In a recent post I provided my initial impressions of Docker, which were glowing to put it mildly. After spending more time working with it, I've found that it does still have
some additional drawbacks in certain situations just about every situation covered thanks to Vagrant.
So we've established that Docker is awesome and incredibly disruptive. There is one major problem at the moment though: Docker achieves all of its amazingness because it is tied closely to the Linux kernel. If you and your development team are all running Linux machines, just stop reading here. Everything I mentioned before still applies and Docker is still something worthy of full scale embracing.
The problem is that if you're on a Mac or Windows machine, you will need to run Docker in a VM. Docker has actually accounted for this to give you a more pleasant user experience through a tool called boot2docker, which will allow you to use Docker as if it was native through virtual machines running in the background.
This is the gotcha. If you are using Docker with a bunch of single server sites where you only ever need to fire up one or maybe two at a time, this is a completely acceptable solution. It's the equivalent of running two VM's and your team can still use Docker in place of the likes of Puppet / Chef / CFEngine, etc. It doesn't get all of the performance perks that you'd get if you were using it on a linux machine, but it's tolerable for the workflow.
If you are working on a system with service oriented architecture that has multiple moving parts that will need to be up and running at the same time...this is more problematic. It's exactly the same as needing to use multiple Vagrant VM's at the same time so there is virtually no benefit to using Docker. You can try to get around this by setting up a single Vagrant VM to run multiple Docker containers and that will largely solve your problem from a standpoint of local resources, but it's more complicated to get running and does not give you the same perks from a workflow standpoint.
Yes, workflow. The steps that you repeat over and over in the development process which speed up or slow down you and your team the longer they get. The promise of Vagrant is including a Vagrantfile in your git repo, typing 'vagrant up' and magically provisioning an entire VM that's automatically mapped shared directories to your code base.
In order to do this with multiple projects in the same VM, you've got to map all of the shared directories locally (which will vary by team member) to the VM directories. This also means hopping into the VM to go start/stop each service as changes are made. If you're okay with jumping through those hoops and managing that configuration then Docker may still work fine for you.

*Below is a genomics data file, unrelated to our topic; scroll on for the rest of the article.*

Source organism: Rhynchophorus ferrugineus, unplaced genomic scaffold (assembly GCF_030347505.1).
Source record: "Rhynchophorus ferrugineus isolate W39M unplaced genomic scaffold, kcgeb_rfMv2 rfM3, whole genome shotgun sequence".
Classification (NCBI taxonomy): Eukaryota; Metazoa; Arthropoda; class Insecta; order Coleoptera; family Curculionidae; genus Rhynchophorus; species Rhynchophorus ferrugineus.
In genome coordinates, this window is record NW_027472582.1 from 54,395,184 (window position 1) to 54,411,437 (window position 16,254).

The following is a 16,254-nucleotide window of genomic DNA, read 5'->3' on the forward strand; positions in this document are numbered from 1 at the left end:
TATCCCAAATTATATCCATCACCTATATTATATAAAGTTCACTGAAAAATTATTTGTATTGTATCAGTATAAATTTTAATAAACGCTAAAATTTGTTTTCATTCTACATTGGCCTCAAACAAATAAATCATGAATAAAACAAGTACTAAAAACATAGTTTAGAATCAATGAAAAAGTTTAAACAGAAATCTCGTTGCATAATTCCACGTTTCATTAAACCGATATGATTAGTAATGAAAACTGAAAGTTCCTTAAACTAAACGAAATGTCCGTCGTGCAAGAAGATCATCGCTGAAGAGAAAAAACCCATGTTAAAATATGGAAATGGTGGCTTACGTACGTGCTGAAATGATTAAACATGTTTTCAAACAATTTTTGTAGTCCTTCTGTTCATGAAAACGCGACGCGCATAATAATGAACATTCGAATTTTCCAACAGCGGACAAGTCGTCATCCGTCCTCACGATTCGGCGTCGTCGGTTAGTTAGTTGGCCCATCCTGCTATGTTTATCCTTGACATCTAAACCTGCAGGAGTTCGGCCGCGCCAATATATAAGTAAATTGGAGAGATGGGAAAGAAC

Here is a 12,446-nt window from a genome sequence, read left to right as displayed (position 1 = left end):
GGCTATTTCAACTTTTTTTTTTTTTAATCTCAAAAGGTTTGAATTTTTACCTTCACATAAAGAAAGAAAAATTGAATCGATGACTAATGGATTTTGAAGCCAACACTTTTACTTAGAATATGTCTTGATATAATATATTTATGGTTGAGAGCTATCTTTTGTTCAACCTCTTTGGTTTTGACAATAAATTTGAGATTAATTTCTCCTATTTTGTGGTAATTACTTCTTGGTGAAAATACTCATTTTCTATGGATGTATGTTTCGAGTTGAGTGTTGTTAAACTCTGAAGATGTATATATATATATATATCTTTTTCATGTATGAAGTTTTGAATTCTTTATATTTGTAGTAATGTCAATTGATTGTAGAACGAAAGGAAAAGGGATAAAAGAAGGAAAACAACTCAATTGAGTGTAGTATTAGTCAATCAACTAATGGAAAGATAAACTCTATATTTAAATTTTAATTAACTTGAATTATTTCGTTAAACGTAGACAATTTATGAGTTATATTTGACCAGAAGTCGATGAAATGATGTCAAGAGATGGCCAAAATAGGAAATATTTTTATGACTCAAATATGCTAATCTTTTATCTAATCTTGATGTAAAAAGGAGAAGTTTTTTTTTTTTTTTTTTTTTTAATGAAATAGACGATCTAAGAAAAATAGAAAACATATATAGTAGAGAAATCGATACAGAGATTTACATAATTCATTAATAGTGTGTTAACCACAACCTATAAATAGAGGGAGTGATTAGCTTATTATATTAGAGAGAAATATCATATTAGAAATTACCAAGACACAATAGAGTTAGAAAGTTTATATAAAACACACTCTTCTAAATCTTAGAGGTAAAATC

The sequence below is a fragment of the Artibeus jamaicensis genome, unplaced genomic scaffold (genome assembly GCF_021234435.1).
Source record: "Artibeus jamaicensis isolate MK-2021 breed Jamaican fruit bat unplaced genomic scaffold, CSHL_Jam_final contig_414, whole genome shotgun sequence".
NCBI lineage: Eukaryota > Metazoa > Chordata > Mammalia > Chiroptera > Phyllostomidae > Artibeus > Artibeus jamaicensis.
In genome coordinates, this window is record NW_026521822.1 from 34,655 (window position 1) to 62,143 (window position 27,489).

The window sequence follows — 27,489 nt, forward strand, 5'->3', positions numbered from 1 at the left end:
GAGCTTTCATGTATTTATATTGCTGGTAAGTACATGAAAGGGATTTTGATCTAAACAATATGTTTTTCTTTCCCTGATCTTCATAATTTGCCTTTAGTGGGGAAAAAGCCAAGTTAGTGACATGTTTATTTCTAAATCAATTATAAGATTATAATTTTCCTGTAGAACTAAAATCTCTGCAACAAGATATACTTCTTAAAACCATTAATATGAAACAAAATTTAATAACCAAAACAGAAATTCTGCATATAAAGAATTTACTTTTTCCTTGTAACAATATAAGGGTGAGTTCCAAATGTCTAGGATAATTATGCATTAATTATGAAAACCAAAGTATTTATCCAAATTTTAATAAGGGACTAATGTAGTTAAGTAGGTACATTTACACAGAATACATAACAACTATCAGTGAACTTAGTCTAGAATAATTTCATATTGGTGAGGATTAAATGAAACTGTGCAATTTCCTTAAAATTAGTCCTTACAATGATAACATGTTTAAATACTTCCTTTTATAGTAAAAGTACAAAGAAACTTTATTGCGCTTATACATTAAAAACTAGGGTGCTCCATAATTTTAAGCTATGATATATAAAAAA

YES! The negatives I mentioned above are largely related to mapping local code shares to a single VM and forcing the developer to keep hopping into the VM as added steps in their development workflow. However, all of your peripheral tools that don't require ANY intervention other than connecting to a port will work fine with this setup. Vagrant is even setup to allow you to use Docker to provision multiple images, so you can easily setup a Vagrant VM to install MySQL, PostgreSQL, PostGIS, Redis, Memecached, Riak, RabbitMQ, ZeroMQ all within their own Docker containers in the same VM...then just start the VM to load up all of your dependencies.
Those pieces are where a lot of the complexity comes in with setting up local development environments. There are already so many great tools for running your actual code locally with separate dependencies, web servers, and processes (like RVM and Foreman if you live in the land of Ruby) that those tools will prevent you from having to add Docker headaches to your programming workflow.
You're darn right you should. If you use Linux for local development, Docker is still a virtual no-brainer. At the Meetup that I attended last month, they indicated that a version which runs on BSD is in the work and when that happens Docker should be able to run on OSX or FreeBSD derivatives the same way that it runs on Linux. When that happens it will free people from the VM dependency completely.
That won't do any good for users developing on Windows, but if you're deploying to Linux and developing on Windows at the moment you're unfortunately already having to deal with those type of problems. If you have a full development Linux VM running within Virtual Box or VM Ware, Docker is still a great option for Windows users.
According to some documentation for Vagrant and Docker that I just somehow missed, "Vagrant then shares this virtual machine for all Docker-based development environments with Vagrant. That means with just a single virtual machine, Vagrant can manage many Docker environments."
Everything I mentioned above was largely derived from having to manually rig up what Vagrant is now intelligiently doing behind the scenes. What this means in terms of workflow is that, instead of using Docker natively you should ALWAYS use Vagrant for consistency and management of your Docker containers...even if you're running Linux since according to their documentation, "If Vagrant is being used with Docker on Linux, Vagrant won't automatically spin up a virtual machine and instead will run Docker natively."
So even if/when a native FreeBSD/OSX version is released you'll still be better off using Docker via Vagrant.
Well played Vagrant...well played.
My name is Barry Jones and Brightball, Inc was my contract development company from 2008-2012. Although I no longer do contract work this site has become my personal blog.
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